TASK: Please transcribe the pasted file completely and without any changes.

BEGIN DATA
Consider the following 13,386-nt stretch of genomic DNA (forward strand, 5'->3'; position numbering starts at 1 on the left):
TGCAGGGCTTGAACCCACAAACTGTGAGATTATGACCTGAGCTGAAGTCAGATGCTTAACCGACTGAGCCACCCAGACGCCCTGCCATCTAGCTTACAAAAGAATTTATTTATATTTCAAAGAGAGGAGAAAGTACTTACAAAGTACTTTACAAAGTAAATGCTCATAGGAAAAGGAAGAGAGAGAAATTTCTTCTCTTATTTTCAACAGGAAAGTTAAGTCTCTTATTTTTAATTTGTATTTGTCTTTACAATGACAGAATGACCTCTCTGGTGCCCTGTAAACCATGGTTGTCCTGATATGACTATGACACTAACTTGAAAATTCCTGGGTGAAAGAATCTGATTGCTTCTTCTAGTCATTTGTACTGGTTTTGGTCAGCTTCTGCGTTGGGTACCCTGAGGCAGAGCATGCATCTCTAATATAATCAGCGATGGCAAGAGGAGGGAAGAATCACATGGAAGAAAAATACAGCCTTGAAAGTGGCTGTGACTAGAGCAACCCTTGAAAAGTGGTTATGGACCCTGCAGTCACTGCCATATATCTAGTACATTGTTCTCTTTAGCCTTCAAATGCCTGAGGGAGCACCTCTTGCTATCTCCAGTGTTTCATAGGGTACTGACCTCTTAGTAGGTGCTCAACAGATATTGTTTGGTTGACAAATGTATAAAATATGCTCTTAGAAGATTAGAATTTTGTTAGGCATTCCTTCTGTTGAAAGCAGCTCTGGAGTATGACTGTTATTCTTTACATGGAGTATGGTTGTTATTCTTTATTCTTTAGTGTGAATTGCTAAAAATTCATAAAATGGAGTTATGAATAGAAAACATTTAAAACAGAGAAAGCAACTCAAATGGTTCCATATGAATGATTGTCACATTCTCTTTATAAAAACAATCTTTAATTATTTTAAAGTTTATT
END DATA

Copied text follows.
Consider the following 13,386-nt stretch of genomic DNA (forward strand, 5'->3'; position numbering starts at 1 on the left):
TGCAGGGCTTGAACCCACAAACTGTGAGATTATGACCTGAGCTGAAGTCAGATGCTTAACCGACTGAGCCACCCAGACGCCCTGCCATCTAGCTTACAAAAGAATTTATTTATATTTCAAAGAGAGGAGAAAGTACTTACAAAGTACTTTACAAAGTAAATGCTCATAGGAAAAGGAAGAGAGAGAAATTTCTTCTCTTATTTTCAACAGGAAAGTTAAGTCTCTTATTTTTAATTTGTATTTGTCTTTACAATGACAGAATGACCTCTCTGGTGCCCTGTAAACCATGGTTGTCCTGATATGACTATGACACTAACTTGAAAATTCCTGGGTGAAAGAATCTGATTGCTTCTTCTAGTCATTTGTACTGGTTTTGGTCAGCTTCTGCGTTGGGTACCCTGAGGCAGAGCATGCATCTCTAATATAATCAGCGATGGCAAGAGGAGGGAAGAATCACATGGAAGAAAAATACAGCCTTGAAAGTGGCTGTGACTAGAGCAACCCTTGAAAAGTGGTTATGGACCCTGCAGTCACTGCCATATATCTAGTACATTGTTCTCTTTAGCCTTCAAATGCCTGAGGGAGCACCTCTTGCTATCTCCAGTGTTTCATAGGGTACTGACCTCTTAGTAGGTGCTCAACAGATATTGTTTGGTTGACAAATGTATAAAATATGCTCTTAGAAGATTAGAATTTTGTTAGGCATTCCTTCTGTTGAAAGCAGCTCTGGAGTATGACTGTTATTCTTTACATGGAGTATGGTTGTTATTCTTTATTCTTTAGTGTGAATTGCTAAAAATTCATAAAATGGAGTTATGAATAGAAAACATTTAAAACAGAGAAAGCAACTCAAATGGTTCCATATGAATGATTGTCACATTCTCTTTATAAAAACAATCTTTAATTATTTTAAAGTTTATT